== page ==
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visual cues (Barrera et al., 2006) to model how to think through a process or problem and then have students demonstrate their own thinking through Think Alouds with a partner or the teacher. This research-val- idated strategy has been shown to improve cognition because it teaches students to re- read text, read ahead to clarify understand- ing, and look for content clues to make sense of what was read as students monitor their own understanding of the text. Looking for content clues is a skill explicitly addressed in the Common Core State Standards for reading comprehension and vocabulary ac- quisition.

n KWL. A KWL chart is a visual, three-

column graphic organizer for note-taking or summarizing information during differ- ent phases of a lesson. It is a linguistic tool, whereas other visuals such as pictures are nonlinguistic. The three columns capture students’ ideas: what students know already, want to learn, and what was learned (Albus et al., 2007). The three parts fit into the en-

gage, explore and explain stages in inquiry- based learning, and a teacher can elicit ideas from more students by prefacing each “what” question with Think-Pair-Share. The KWL can help the teacher gain insights into the students’ background knowledge. It also strategically plans how to connect the new knowledge to the prior knowledge of students, check for understanding of the end of the lesson and clarify any miscon- ceptions offered in the “K” stage that were proven false.

nSummarization. Teachers and students

summarize chunks of information often during a lesson, not just at the end (Thurlow et al., 2008). Students who need more inten- sive guidance in the skill of summarization learn a step-by-step procedure, such as de- leting unimportant text, deleting words that repeat information, replacing unknown with known words, and then finding or cre- ating a topic sentence (Dean et al., 2012). Some students might be supported with highlighted, bolded or annotated text, non-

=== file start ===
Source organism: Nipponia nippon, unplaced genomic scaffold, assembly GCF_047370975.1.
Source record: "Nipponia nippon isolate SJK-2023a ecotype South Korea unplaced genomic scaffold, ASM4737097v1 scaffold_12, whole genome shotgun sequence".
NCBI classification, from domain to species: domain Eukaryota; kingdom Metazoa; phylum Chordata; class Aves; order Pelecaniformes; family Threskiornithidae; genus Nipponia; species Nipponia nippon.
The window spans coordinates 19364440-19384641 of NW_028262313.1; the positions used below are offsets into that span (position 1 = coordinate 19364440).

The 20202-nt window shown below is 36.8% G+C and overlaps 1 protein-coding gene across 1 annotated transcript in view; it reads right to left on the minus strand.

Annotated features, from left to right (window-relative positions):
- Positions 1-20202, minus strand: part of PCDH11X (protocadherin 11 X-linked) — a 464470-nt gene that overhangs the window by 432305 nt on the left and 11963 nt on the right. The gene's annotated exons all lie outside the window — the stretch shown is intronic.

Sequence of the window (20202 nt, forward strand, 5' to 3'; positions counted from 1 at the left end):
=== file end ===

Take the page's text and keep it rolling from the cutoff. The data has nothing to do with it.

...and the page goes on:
linguistic illustrations, sentence frames or a graphic organizer as a note-taking template.

Top two academic vocabulary tools n Enhanced Word Walls and the Frayer

Concept Organizer are the top two tools that help students build academic vocabulary. A Concept Organizer allows multiple ways to define a key word so individual students can use one or a combination to understand the word’s meaning. The template can be a large rectangle divided into four adjoining rectangles, and the key word or term is in a small oval at the center. In each box, stu- dents define the key word/term in a differ- ent way. An example of four ways is a formal definition, characteristics, examples, and a “show what it means” sentence. A traditional Word Wall contains or-

ganized (e.g., alphabetical, word forms) or unorganized lists of words. An enhanced Word Wall contains a much briefer list of key words, often for a unit lesson, with brief, informal definitions and/or illustra- tions or pictures that serve as cues about a word’s meaning in the context of the lesson. Word walls should leverage cross-curricu- lar vocabulary. This requires collaboration among teachers to identify the words and make explicit how each word has a similar or different meaning in different disciplines or contexts.

Top two discourse tools n Sentence Frames and Discussion Sen-

tence Starters scaffold students to com- municate ideas orally or in writing. Useful, challenging Sentence Frames require more than writing one word in the blank space in a sentence, and the sentences form paragraphs of complete ideas with details and examples. English learners at the more novice language development levels likely need more text provided in simple sentences. Students at more proficient levels might only need the beginning of a sentence and a few function words as cues to include details or examples, or to demonstrate a skill such as compare and contrast. The verbs in the Common Core State Standards indicate the level of critical thinking expected of students. Often an English learner or a student

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